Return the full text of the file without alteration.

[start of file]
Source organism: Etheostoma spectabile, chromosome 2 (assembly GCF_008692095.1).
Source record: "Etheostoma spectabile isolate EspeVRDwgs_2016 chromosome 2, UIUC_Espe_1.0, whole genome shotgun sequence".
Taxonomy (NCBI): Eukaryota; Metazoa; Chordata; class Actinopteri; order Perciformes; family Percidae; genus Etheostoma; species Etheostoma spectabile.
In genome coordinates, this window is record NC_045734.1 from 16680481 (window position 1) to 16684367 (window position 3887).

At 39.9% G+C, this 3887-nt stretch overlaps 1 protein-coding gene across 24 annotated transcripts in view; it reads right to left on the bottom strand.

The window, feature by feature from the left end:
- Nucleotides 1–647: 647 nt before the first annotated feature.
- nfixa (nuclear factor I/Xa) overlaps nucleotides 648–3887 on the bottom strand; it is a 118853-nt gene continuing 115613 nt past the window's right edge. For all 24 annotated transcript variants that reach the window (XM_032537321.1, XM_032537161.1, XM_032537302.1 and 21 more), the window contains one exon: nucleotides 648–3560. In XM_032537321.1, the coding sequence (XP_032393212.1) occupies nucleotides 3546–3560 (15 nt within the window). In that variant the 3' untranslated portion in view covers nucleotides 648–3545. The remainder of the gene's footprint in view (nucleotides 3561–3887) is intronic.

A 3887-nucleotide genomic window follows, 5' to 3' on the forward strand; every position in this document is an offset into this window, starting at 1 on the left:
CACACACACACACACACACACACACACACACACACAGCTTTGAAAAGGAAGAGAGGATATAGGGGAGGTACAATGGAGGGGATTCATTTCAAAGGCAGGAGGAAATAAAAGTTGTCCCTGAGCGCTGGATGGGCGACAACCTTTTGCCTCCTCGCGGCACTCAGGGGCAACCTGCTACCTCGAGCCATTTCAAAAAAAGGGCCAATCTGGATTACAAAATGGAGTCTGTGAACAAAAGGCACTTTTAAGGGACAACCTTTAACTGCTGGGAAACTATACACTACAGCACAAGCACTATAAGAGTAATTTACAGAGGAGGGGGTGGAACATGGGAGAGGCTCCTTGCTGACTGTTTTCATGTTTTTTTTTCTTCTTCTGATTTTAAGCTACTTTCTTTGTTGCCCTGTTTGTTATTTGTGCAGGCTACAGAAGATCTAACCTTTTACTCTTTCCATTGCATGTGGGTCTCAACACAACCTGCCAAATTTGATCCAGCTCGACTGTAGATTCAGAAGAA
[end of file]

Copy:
Source organism: Etheostoma spectabile, chromosome 2 (assembly GCF_008692095.1).
Source record: "Etheostoma spectabile isolate EspeVRDwgs_2016 chromosome 2, UIUC_Espe_1.0, whole genome shotgun sequence".
Taxonomy (NCBI): Eukaryota; Metazoa; Chordata; class Actinopteri; order Perciformes; family Percidae; genus Etheostoma; species Etheostoma spectabile.
In genome coordinates, this window is record NC_045734.1 from 16680481 (window position 1) to 16684367 (window position 3887).

At 39.9% G+C, this 3887-nt stretch overlaps 1 protein-coding gene across 24 annotated transcripts in view; it reads right to left on the bottom strand.

The window, feature by feature from the left end:
- Nucleotides 1–647: 647 nt before the first annotated feature.
- nfixa (nuclear factor I/Xa) overlaps nucleotides 648–3887 on the bottom strand; it is a 118853-nt gene continuing 115613 nt past the window's right edge. For all 24 annotated transcript variants that reach the window (XM_032537321.1, XM_032537161.1, XM_032537302.1 and 21 more), the window contains one exon: nucleotides 648–3560. In XM_032537321.1, the coding sequence (XP_032393212.1) occupies nucleotides 3546–3560 (15 nt within the window). In that variant the 3' untranslated portion in view covers nucleotides 648–3545. The remainder of the gene's footprint in view (nucleotides 3561–3887) is intronic.

A 3887-nucleotide genomic window follows, 5' to 3' on the forward strand; every position in this document is an offset into this window, starting at 1 on the left:
CACACACACACACACACACACACACACACACACACAGCTTTGAAAAGGAAGAGAGGATATAGGGGAGGTACAATGGAGGGGATTCATTTCAAAGGCAGGAGGAAATAAAAGTTGTCCCTGAGCGCTGGATGGGCGACAACCTTTTGCCTCCTCGCGGCACTCAGGGGCAACCTGCTACCTCGAGCCATTTCAAAAAAAGGGCCAATCTGGATTACAAAATGGAGTCTGTGAACAAAAGGCACTTTTAAGGGACAACCTTTAACTGCTGGGAAACTATACACTACAGCACAAGCACTATAAGAGTAATTTACAGAGGAGGGGGTGGAACATGGGAGAGGCTCCTTGCTGACTGTTTTCATGTTTTTTTTTCTTCTTCTGATTTTAAGCTACTTTCTTTGTTGCCCTGTTTGTTATTTGTGCAGGCTACAGAAGATCTAACCTTTTACTCTTTCCATTGCATGTGGGTCTCAACACAACCTGCCAAATTTGATCCAGCTCGACTGTAGATTCAGAAGAA